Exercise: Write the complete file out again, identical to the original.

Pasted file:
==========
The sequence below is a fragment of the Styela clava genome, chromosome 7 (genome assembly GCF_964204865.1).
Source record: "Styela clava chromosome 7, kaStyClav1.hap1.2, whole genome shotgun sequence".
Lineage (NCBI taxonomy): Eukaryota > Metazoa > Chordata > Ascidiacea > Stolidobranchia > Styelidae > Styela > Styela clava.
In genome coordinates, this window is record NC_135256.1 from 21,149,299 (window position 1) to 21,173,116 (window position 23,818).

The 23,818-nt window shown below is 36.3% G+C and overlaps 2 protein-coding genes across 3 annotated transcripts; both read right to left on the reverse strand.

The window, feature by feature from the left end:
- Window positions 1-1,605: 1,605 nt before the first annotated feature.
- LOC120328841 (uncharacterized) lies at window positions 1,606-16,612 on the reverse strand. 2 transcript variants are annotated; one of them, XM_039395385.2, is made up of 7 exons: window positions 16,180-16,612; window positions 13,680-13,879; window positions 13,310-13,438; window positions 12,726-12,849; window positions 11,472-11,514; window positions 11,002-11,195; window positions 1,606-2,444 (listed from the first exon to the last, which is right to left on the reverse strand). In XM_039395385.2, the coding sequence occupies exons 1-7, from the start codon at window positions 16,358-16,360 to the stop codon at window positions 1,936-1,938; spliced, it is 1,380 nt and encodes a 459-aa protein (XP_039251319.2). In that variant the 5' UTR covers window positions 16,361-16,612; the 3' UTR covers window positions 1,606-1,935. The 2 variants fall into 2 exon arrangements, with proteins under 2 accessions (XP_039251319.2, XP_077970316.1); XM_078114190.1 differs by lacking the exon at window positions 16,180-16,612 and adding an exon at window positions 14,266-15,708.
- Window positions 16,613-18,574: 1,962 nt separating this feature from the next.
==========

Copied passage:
The sequence below is a fragment of the Styela clava genome, chromosome 7 (genome assembly GCF_964204865.1).
Source record: "Styela clava chromosome 7, kaStyClav1.hap1.2, whole genome shotgun sequence".
Lineage (NCBI taxonomy): Eukaryota > Metazoa > Chordata > Ascidiacea > Stolidobranchia > Styelidae > Styela > Styela clava.
In genome coordinates, this window is record NC_135256.1 from 21,149,299 (window position 1) to 21,173,116 (window position 23,818).

The 23,818-nt window shown below is 36.3% G+C and overlaps 2 protein-coding genes across 3 annotated transcripts; both read right to left on the reverse strand.

The window, feature by feature from the left end:
- Window positions 1-1,605: 1,605 nt before the first annotated feature.
- LOC120328841 (uncharacterized) lies at window positions 1,606-16,612 on the reverse strand. 2 transcript variants are annotated; one of them, XM_039395385.2, is made up of 7 exons: window positions 16,180-16,612; window positions 13,680-13,879; window positions 13,310-13,438; window positions 12,726-12,849; window positions 11,472-11,514; window positions 11,002-11,195; window positions 1,606-2,444 (listed from the first exon to the last, which is right to left on the reverse strand). In XM_039395385.2, the coding sequence occupies exons 1-7, from the start codon at window positions 16,358-16,360 to the stop codon at window positions 1,936-1,938; spliced, it is 1,380 nt and encodes a 459-aa protein (XP_039251319.2). In that variant the 5' UTR covers window positions 16,361-16,612; the 3' UTR covers window positions 1,606-1,935. The 2 variants fall into 2 exon arrangements, with proteins under 2 accessions (XP_039251319.2, XP_077970316.1); XM_078114190.1 differs by lacking the exon at window positions 16,180-16,612 and adding an exon at window positions 14,266-15,708.
- Window positions 16,613-18,574: 1,962 nt separating this feature from the next.